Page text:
These findings were made in circumstances where the young person had made very slow progress despite receiving specialist residential provision up to the age of 19. Further, the Upper Tier construed a recommendation made by an educational psychologist for the young person to access a "learning environment" to mean an educational setting.

What Does This All Mean?

Essentially, this means that local authorities cannot simply deny post-19 education for young people because they have complex needs and believe they cannot attain higher level qualifications. Local authorities will have to be very clear on the outcomes they are expecting young people to achieve in their EHC Plans.Whether that then requires an educational placement to be funded to meet those outcomes will be a matter for further evaluation. To attempt to address the minefield created by the DfE, local authorities should at least establish guidelines for funding post-19 provision, which would ensure that decisions are taken consistently. It is bizarre that some young people have fully funded post 19 placements and others have been left with nothing.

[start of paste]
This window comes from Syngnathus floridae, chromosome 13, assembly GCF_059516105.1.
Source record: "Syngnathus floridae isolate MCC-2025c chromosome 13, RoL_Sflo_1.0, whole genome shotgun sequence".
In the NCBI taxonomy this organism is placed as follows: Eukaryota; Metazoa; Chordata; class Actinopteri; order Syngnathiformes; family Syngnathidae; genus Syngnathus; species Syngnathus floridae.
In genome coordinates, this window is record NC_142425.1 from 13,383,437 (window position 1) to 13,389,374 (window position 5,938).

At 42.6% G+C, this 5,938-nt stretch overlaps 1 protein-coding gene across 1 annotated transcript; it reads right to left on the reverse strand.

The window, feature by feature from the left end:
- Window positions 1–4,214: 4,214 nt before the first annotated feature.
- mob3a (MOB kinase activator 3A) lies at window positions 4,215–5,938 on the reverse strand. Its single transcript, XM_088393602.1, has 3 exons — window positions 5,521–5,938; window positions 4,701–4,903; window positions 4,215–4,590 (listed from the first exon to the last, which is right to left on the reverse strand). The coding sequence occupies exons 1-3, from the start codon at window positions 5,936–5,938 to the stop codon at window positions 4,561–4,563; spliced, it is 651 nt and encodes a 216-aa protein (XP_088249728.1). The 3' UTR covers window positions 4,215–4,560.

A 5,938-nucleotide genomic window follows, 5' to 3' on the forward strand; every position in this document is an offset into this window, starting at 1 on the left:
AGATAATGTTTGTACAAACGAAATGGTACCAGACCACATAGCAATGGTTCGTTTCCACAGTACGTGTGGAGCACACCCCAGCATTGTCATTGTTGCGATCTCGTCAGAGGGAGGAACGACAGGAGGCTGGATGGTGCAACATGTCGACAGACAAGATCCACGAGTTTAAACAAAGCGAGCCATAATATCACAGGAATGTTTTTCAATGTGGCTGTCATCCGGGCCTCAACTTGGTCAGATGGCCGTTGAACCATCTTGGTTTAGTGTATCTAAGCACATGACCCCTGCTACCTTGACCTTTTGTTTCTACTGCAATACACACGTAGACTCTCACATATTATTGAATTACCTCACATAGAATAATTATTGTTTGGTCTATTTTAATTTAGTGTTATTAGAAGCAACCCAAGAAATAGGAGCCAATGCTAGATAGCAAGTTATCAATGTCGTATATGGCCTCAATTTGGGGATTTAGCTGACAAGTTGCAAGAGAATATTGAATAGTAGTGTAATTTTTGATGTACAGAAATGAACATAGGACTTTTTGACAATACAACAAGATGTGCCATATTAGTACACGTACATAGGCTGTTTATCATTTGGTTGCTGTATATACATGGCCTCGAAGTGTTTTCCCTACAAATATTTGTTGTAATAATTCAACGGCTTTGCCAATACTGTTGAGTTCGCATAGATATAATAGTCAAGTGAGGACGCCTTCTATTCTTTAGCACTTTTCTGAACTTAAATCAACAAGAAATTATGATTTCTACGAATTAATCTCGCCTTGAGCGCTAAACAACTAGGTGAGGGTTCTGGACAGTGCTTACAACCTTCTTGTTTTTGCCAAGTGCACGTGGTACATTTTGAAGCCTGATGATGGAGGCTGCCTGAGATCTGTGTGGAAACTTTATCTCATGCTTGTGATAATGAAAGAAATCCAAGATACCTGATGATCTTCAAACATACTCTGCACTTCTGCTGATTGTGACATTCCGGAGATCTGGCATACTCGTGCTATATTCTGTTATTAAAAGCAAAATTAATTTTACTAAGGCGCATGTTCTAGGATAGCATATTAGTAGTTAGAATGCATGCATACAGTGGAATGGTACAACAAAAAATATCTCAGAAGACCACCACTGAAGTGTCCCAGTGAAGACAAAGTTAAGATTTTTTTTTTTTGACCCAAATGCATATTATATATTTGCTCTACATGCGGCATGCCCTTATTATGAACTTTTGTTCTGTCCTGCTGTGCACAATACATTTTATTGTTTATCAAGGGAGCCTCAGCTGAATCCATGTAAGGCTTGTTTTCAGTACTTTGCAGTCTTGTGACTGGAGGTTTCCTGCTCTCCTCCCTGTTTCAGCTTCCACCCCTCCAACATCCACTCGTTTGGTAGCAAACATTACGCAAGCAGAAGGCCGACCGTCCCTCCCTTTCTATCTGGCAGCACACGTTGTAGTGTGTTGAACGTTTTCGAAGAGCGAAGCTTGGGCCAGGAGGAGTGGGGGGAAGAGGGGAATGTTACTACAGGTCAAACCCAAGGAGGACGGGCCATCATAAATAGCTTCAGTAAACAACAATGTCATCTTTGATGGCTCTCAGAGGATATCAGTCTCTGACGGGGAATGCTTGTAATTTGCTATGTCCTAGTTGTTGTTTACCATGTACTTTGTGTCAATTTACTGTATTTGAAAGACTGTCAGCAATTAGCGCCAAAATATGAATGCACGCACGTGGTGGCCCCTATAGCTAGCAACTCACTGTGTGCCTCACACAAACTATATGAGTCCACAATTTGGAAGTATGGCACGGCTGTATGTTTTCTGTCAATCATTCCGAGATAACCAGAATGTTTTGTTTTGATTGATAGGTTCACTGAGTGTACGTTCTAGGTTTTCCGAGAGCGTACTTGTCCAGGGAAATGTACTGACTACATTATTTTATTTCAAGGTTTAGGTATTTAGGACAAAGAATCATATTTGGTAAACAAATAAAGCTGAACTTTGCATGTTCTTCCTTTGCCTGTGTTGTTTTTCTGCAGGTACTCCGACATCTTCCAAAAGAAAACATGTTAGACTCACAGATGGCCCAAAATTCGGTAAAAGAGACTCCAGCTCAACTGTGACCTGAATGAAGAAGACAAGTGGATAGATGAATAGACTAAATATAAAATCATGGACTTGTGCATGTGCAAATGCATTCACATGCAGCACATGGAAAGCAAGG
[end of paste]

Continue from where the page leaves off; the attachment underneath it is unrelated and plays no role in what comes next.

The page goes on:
Why A Conundrum?

To put it simply, local authorities are now facing specific challenges to their decision making at all levels which they are not arguably prepared for in the post 19 arena, having been told that this is where a drop off can be expected in the number of EHC Plans.

At pre-16 there are at least established practices and an understanding of what is required, even if implementation is difficult.

At post 16 and post 19, the picture is fraught with difficulties because those in decision making positions have not been exposed to the same level of challenge and scrutiny. They have not had to endure the Tribunal process and had their evidence for decisions scrutinised.

Additionally, a critical question to consider in deciding whether an EHC Plan should be maintained is whether there will be a continuing need for special educational needs provision. This is so open ended and is very hard to be definitive. What is clear is that a local authority will need very clear evidence to justify a cessation of an EHC Plan and the denial of further education to young people beyond 19.

The Need For Guidance

The approach of the DfE has been woefully lacking to ensure that sufficient provision is available to those young people aged 19+ and in particular: